“During the pandemic, every 30 days we started doubling our usage,” he said. “We called it a Woodstock moment. We can’t get the gates up—just let everyone in and we’ll figure out this money thing after this pandemic. Now we’re at 1,000 per cent year-over-year use of the platform.”
Why did the pandemic drive this phenomenal growth? Top of mind for all people and businesses was safety. Many organizations wanted to scale conversations about how to keep their employees safe and still working. Thus, the hybrid work environment that includes remote work drove growth of the company. But MacLeod takes umbrage with the term “remote workers.”
“We used to be weird,” he said. “We have just about 200 staff and we only had a few satellite offices in a few locations to allow people to gather together. Remote implies the centre is a place and every one is remote from that centre. We call ours a distributed team, which just means we’re distributed and our customers are really the centre.”
So when the pandemic hit and all other businesses were scrambling to figure out the new hybrid work environment, it was business as usual for ThoughtExchange as they’d been that way for 10 years.
MacLeod credits his CMO, Lauren Kelly, for describing another way that ThoughtExchange ended up being a huge solution during a pandemic—avoiding business travel.
“Pre-pandemic, we were the disruption,” MacLeod said. “We kept coming in to say, ‘Hey, you don’t need to fly people to a location in order to talk to them. You can scale a conversation.’ Then the pandemic happened, and that was a huge disruption. We became the solution to the disruption during the pandemic.”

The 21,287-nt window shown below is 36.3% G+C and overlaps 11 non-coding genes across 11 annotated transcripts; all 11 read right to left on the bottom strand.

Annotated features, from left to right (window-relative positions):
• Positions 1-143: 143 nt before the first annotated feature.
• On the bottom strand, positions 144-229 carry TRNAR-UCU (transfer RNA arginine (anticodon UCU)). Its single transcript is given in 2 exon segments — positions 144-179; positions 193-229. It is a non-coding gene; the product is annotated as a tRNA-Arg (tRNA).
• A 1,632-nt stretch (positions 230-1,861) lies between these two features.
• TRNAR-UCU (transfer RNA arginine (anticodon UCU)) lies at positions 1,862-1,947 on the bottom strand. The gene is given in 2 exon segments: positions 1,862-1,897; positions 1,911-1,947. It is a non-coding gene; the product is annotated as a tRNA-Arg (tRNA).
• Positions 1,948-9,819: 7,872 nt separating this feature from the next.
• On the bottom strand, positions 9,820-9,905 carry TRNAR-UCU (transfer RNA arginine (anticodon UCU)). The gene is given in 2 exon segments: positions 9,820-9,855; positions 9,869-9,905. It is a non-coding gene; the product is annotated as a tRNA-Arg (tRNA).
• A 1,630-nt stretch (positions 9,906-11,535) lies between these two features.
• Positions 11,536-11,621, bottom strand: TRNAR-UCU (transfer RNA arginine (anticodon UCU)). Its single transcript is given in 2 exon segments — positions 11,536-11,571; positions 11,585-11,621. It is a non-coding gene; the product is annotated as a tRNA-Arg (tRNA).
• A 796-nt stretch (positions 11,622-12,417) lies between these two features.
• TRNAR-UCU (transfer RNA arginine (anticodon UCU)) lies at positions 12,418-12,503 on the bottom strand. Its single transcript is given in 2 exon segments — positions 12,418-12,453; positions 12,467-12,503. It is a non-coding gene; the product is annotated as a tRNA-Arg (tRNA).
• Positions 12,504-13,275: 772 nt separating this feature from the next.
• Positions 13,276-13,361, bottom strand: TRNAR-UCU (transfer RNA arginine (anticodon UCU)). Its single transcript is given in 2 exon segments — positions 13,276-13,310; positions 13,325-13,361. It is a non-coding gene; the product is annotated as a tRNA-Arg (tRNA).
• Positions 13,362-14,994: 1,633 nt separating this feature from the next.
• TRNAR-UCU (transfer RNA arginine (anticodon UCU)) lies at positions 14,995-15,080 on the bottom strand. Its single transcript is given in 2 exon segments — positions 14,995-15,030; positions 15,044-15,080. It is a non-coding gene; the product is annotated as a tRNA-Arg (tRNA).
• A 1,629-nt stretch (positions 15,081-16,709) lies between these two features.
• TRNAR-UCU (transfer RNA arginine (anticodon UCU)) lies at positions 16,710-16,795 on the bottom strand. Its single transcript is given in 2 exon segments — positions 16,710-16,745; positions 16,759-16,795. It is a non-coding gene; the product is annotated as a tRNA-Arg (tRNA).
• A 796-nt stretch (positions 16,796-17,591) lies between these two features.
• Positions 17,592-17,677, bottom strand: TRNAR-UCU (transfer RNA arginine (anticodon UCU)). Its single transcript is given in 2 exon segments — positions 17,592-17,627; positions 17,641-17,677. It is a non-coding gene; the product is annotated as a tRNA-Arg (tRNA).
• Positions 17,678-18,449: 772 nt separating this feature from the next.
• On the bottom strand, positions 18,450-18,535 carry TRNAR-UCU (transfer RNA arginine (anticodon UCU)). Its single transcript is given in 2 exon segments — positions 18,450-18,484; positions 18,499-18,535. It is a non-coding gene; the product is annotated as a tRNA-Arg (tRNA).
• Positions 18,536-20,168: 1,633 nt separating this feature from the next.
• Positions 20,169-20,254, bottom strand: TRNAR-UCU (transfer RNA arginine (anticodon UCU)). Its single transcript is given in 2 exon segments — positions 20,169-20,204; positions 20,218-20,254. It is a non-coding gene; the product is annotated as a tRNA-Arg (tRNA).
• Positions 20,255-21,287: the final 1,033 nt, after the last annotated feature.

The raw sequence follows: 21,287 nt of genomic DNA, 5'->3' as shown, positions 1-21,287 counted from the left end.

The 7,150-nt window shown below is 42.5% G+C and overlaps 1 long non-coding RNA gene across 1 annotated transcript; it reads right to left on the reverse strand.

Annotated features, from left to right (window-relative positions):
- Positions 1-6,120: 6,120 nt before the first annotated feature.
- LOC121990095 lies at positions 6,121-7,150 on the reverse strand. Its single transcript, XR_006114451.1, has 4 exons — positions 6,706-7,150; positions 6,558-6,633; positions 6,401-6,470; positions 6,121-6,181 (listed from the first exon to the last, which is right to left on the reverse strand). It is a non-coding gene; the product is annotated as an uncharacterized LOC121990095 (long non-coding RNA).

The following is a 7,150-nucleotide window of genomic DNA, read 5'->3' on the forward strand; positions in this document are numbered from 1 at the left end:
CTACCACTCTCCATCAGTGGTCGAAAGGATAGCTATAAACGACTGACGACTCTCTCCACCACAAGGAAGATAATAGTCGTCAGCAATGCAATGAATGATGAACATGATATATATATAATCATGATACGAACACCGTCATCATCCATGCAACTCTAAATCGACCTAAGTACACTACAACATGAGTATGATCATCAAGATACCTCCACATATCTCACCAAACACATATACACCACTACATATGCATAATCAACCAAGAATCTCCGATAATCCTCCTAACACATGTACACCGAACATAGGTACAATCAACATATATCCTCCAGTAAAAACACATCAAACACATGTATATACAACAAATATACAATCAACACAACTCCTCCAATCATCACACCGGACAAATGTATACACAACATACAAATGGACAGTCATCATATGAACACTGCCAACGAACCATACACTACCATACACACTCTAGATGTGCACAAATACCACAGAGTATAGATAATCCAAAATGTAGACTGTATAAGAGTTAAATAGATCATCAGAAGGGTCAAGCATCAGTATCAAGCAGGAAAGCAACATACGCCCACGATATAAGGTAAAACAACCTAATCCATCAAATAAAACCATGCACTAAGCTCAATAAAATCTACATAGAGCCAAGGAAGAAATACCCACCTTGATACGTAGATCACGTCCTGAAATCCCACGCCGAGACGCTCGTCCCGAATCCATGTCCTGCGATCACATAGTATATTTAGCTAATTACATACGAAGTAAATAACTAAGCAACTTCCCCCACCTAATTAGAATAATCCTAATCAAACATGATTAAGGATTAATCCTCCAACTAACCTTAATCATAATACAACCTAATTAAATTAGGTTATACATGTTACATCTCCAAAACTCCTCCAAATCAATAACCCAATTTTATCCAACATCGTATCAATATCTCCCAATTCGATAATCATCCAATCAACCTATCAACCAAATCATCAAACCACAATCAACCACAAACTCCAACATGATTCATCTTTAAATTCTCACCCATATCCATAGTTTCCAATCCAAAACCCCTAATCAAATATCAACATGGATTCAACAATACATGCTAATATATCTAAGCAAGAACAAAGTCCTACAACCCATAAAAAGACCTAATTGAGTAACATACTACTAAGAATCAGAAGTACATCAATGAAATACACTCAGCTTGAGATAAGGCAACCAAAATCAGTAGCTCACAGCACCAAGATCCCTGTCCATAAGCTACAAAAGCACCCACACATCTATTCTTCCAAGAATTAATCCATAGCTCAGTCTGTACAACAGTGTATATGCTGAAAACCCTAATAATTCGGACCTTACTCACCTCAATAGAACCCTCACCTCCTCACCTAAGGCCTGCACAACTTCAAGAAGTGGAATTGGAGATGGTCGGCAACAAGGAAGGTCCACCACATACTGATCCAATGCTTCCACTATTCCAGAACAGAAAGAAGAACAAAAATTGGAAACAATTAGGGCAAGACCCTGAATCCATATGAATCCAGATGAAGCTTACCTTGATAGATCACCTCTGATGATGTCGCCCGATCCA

Other events and themes of the past year have also led to more work for ThoughtExchange, including diversity, equity, inclusion, anti-racism and Black Lives Matter. MacLeod said that a more diverse organization grows faster and makes more money,
Yet again, ThoughtExchange was at the right place with the right tools. Along the way, the company has also attracted “some great investment money,” MacLeod said.
ThoughtExchange in the Kootenays and going forward
The ThoughtExchange platform is not just for large corporations or organizations but is relevant for smaller, Kootenay-sized companies as well.
“The problems [with scaled conversations] start happening at about six or seven people,” said MacLeod.
ThoughtExchange has partnered with Kootenay organizations, including with doctors, real estate groups, non-profits such as Columbia Basin Trust, and local educators including Selkirk College.
However, MacLeod admits they are focused on the Forbes Global 2000, an annual ranking of the top 2,000 public companies in the world by Forbes magazine.
When asked if he had any advice to give Kootenay entrepreneurs, MacLeod said, “Never take advice from other entrepreneurs in the Kootenays.”
To make his point, he said he joined the Young Presidents’ Organization because they don’t give advice. Instead, they focus on storytelling and their shared experiences.
His other piece of advice was “to recognize that the Kootenays are now participating in a global talent market.” He said ThoughtExchange was an early adopter of hiring others from anywhere but now it’s true for other Kootenay-based companies and that means competition for the best employees.
What’s on the horizon for ThoughtExchange?
“I have big ambitions,” MacLeod said. “We want to be one of the large public companies that’s guiding discussion management. Our goal is to mindfully impact the world in a really big way.”